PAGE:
Thursday, October 4, 2018

Three months in: Checking in from Jhalawar

Mahadevan Nambiar

As a student of public policy, the Antara Foundation held a lot of promise because of their approach of building solutions that are can be scalable and sustainable. This would mean that every intervention envisions the foundation working with the government and eventually institutionalizing the solutions it builds. Furthermore, the fellowship offered an opportunity to be on the field, something which was sorely missing from my otherwise sanitized and academic experience.
Primary Health Centre, Dahikhera (Khanpur Block)
For the fellowship, I am placed in the field office located in Jhalawar, Rajasthan. It was an interesting time to be in Rajasthan as the hot sun gave way to clouds full of rain. I was assigned to work on the pilot of the Rajsangam App in the Khanpur block of the district. The work itself was pretty straightforward- I was to assist with the rollout of the app, work on improving the use and adoption rates as well as monitor its progress. The app was the online avatar of the existing AAA platform pioneered by TAF in partnership with Tata Trusts and the Government of Rajasthan.

The catch, for us was that we were asking more of the already pressed frontline workers. An Anganwadi worker (AWW) in the state of Rajasthan has to maintain eleven registers in addition to providing hot cooked meals and take home rations. An Accredited Social Health Activist or ASHA must maintain a diary, counsel pregnant woman and eligible couples, provide Home Based Newborn Care (HBNC) in addition to making ten household visits a day to access their health status. An Auxiliary Mid Wife (ANM) on the other hand is responsible for providing primary healthcare services to the villages which fall under the purview of her Sub Centre, in addition to performing Ante-Natal Check-ups on pregnant women and administering immunization. These three frontline workers, together make the AAA platform.
Village Health and Nutrition Day, Banskhera
In this scenario, the AAA workers would seemingly have no incentive to now work on an app. I expected to encounter roadblocks every day with frontline workers outright refusing to work on the app but surprisingly, that was not the case. What was lacking in most Anganwadi centres and sub-centres was adequate training and close supervision of the work.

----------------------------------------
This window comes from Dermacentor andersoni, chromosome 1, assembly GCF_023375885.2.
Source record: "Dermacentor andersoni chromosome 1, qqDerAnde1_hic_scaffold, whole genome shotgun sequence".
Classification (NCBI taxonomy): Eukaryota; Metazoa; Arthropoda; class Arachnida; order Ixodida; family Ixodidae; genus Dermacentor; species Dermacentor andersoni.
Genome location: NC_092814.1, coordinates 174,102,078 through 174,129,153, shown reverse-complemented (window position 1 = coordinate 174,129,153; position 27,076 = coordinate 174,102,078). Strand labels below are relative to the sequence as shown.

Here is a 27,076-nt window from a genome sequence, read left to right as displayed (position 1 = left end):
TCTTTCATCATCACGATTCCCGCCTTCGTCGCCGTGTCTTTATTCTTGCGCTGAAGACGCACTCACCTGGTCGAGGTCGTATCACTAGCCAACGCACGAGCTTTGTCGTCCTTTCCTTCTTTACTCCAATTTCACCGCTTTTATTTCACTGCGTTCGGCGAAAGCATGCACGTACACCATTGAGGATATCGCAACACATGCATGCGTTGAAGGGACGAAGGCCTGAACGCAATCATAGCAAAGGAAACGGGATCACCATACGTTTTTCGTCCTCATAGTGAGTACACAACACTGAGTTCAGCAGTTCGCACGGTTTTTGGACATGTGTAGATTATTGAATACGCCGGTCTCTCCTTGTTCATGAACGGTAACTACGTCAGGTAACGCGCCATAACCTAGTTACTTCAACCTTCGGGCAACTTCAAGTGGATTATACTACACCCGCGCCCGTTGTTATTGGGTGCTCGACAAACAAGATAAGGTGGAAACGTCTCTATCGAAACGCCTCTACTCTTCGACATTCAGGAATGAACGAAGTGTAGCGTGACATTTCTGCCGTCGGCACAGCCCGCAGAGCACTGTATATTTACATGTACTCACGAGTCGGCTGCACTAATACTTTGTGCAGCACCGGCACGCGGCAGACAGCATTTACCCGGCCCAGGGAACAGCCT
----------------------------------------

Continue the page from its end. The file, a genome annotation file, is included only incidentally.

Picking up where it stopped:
Over the last three months, I have spent time in centres largely handholding front line workers as they worked through the app. Hands-on training helped build confidence of the frontline workers with the app. Many of them had not used the app since the training sessions in May. This meant that post-May, there was a drop in the data being fed into the app. In some of the rarer cases that meant starting from the very basics and going further behind and teaching them the basics of the register. On being given individual guidance on the app workflow and how it eliminates the double entry of data which exists in the registers, the frontline workers seemed more open to giving the app a try.
Everything is however not as rosy and the three months have revealed challenges that face us as we move ahead with the rollout. First, the moment we let go and there is a gap between two AWC visits, the app use falls short. Second, on encountering a bug or any unfamiliarity within the app the frontline workers immediately stop using that function of Rajsangam and finally, poor network and connectivity issues means that the data from the app does not get synced until someone from the foundation visits the centre. While the second of these challenges can easily be dealt with more stable and better builds, the first and the third one is concerning especially from a scaling standpoint. As one of the countermeasures, the team introduced the app to the supervisors which would be the first step to institutionalising the process. To date this has shown some limited success wherever the supervisor was hands on and followed up with the frontline workers. In Dahikheda, the sector that I am responsible for, the ASHA Supervisor is one such case and asks to see the claim form in the tablet during the monthly sector meetings. The ASHAs in the sector, probably half-afraid of their claims for work done not being approved, fill their HBNCs at the very least. Connectivity for now is being handled by making regular visits to centres. A silver lining is that some of the frontline workers have not only asked to be taught how to sync the data, they even manage to do it on their own.